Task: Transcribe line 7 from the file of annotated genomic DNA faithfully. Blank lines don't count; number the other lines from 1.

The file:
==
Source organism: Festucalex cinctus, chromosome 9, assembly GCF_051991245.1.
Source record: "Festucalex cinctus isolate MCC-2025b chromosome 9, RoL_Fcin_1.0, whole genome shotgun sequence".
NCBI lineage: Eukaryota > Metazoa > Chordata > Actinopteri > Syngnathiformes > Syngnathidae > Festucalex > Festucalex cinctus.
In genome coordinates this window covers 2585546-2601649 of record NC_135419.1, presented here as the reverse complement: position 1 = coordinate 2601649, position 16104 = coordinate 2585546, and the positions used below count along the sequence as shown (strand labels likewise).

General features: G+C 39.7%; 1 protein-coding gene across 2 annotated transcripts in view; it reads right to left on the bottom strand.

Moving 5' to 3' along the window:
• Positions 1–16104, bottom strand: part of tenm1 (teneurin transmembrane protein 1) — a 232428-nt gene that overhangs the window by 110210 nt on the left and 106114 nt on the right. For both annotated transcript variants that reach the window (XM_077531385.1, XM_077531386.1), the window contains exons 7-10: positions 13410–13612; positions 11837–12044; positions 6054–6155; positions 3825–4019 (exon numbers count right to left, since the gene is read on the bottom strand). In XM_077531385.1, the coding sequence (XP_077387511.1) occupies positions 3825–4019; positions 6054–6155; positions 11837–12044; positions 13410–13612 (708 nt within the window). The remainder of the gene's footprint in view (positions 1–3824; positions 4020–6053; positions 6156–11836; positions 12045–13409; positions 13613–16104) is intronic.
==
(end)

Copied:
• Positions 1–16104, bottom strand: part of tenm1 (teneurin transmembrane protein 1) — a 232428-nt gene that overhangs the window by 110210 nt on the left and 106114 nt on the right. For both annotated transcript variants that reach the window (XM_077531385.1, XM_077531386.1), the window contains exons 7-10: positions 13410–13612; positions 11837–12044; positions 6054–6155; positions 3825–4019 (exon numbers count right to left, since the gene is read on the bottom strand). In XM_077531385.1, the coding sequence (XP_077387511.1) occupies positions 3825–4019; positions 6054–6155; positions 11837–12044; positions 13410–13612 (708 nt within the window). The remainder of the gene's footprint in view (positions 1–3824; positions 4020–6053; positions 6156–11836; positions 12045–13409; positions 13613–16104) is intronic.